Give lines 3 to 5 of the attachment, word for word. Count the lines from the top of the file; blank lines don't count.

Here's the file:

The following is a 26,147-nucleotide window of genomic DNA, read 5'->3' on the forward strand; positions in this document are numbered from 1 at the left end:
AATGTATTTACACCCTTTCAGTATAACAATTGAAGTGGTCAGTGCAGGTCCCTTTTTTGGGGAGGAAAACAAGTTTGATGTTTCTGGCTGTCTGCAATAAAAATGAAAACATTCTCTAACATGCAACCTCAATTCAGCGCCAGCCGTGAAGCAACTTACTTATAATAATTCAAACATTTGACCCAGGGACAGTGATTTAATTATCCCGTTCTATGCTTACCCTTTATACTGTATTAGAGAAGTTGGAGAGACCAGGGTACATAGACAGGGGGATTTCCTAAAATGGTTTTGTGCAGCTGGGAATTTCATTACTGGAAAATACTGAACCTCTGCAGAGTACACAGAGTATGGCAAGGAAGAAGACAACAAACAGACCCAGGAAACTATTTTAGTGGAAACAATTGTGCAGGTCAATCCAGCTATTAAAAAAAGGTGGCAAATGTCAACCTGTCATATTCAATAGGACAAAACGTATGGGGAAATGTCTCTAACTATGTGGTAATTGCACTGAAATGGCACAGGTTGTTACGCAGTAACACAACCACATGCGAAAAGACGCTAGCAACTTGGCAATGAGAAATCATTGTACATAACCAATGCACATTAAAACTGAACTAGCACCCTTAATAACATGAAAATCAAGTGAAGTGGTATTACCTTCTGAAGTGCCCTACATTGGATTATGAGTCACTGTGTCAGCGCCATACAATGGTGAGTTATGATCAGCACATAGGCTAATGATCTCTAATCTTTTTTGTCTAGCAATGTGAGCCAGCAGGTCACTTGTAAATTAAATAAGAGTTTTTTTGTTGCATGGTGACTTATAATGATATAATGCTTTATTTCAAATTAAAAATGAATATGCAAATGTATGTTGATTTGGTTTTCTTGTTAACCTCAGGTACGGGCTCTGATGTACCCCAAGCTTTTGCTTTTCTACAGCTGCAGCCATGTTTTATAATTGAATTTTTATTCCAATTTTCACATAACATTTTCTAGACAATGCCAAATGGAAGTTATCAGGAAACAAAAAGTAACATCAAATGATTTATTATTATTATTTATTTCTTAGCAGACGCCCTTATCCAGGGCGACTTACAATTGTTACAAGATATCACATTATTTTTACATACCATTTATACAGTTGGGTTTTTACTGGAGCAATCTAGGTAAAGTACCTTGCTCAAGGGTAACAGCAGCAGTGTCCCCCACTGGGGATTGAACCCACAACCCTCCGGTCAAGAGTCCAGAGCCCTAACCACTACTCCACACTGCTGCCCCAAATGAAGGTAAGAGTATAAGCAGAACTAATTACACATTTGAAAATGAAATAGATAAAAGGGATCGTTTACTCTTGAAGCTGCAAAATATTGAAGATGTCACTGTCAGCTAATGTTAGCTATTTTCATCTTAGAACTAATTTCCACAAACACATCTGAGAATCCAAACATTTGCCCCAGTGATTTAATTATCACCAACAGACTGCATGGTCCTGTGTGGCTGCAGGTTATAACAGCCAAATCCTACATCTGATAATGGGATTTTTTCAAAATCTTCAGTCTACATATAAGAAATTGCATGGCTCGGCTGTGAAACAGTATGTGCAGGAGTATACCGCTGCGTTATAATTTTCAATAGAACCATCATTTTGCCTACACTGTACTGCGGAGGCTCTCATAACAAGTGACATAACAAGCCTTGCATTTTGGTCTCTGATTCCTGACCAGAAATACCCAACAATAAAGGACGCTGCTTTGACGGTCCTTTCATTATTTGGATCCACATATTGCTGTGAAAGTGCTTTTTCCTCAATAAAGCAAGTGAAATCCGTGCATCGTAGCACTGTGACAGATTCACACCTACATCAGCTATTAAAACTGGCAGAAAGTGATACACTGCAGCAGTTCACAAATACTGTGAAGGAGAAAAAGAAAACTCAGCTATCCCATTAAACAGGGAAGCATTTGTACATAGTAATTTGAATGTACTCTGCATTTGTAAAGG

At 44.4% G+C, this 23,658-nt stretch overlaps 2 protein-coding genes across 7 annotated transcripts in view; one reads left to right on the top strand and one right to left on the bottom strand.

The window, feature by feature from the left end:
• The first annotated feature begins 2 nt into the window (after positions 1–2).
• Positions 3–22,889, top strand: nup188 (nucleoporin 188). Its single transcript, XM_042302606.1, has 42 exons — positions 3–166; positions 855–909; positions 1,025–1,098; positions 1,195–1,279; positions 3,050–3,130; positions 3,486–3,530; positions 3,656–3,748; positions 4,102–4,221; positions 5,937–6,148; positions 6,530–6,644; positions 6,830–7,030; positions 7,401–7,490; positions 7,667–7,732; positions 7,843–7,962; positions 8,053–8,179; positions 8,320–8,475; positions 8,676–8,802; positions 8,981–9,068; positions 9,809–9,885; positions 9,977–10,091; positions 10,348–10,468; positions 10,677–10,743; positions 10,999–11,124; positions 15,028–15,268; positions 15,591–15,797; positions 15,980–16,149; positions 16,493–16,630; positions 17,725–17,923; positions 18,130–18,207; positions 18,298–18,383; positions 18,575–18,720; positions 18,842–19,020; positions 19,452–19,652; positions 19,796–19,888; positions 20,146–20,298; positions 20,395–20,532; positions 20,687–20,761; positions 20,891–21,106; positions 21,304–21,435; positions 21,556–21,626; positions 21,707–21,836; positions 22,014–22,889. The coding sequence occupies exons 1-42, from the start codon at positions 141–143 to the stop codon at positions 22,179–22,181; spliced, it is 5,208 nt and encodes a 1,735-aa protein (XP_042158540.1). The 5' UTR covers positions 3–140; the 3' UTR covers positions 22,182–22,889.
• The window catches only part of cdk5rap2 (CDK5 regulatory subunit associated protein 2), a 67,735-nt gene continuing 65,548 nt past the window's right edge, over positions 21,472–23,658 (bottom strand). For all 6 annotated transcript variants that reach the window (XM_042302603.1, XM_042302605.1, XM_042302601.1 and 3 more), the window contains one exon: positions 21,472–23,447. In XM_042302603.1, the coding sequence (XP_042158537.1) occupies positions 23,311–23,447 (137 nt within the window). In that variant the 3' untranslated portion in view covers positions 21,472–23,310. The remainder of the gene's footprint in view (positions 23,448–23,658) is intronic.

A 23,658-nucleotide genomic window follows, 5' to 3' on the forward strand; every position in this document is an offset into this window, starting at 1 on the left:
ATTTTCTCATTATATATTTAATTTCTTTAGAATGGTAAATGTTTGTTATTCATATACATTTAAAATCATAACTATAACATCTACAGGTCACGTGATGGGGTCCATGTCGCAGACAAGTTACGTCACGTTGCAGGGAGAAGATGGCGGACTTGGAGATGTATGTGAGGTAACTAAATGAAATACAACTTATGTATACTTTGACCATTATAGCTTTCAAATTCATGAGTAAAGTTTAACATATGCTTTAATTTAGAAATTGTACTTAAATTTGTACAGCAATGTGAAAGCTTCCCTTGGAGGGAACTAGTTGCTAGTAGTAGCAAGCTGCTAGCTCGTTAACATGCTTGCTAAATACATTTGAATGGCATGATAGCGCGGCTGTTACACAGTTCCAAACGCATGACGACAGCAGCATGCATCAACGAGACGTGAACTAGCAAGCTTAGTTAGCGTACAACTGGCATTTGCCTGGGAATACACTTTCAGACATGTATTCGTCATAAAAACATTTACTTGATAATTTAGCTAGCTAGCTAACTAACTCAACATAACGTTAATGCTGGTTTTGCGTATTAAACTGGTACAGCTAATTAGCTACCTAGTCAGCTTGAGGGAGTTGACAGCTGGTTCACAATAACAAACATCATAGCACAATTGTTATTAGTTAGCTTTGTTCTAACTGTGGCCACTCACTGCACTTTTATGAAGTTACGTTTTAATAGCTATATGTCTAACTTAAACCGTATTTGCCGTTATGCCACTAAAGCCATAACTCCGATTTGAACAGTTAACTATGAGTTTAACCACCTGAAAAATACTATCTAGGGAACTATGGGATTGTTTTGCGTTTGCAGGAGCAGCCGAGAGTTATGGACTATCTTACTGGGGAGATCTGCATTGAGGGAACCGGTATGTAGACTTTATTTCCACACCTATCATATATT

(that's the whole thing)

At 44.4% G+C, this 23,658-nt stretch overlaps 2 protein-coding genes across 7 annotated transcripts in view; one reads left to right on the top strand and one right to left on the bottom strand.

The window, feature by feature from the left end:
• The first annotated feature begins 2 nt into the window (after positions 1–2).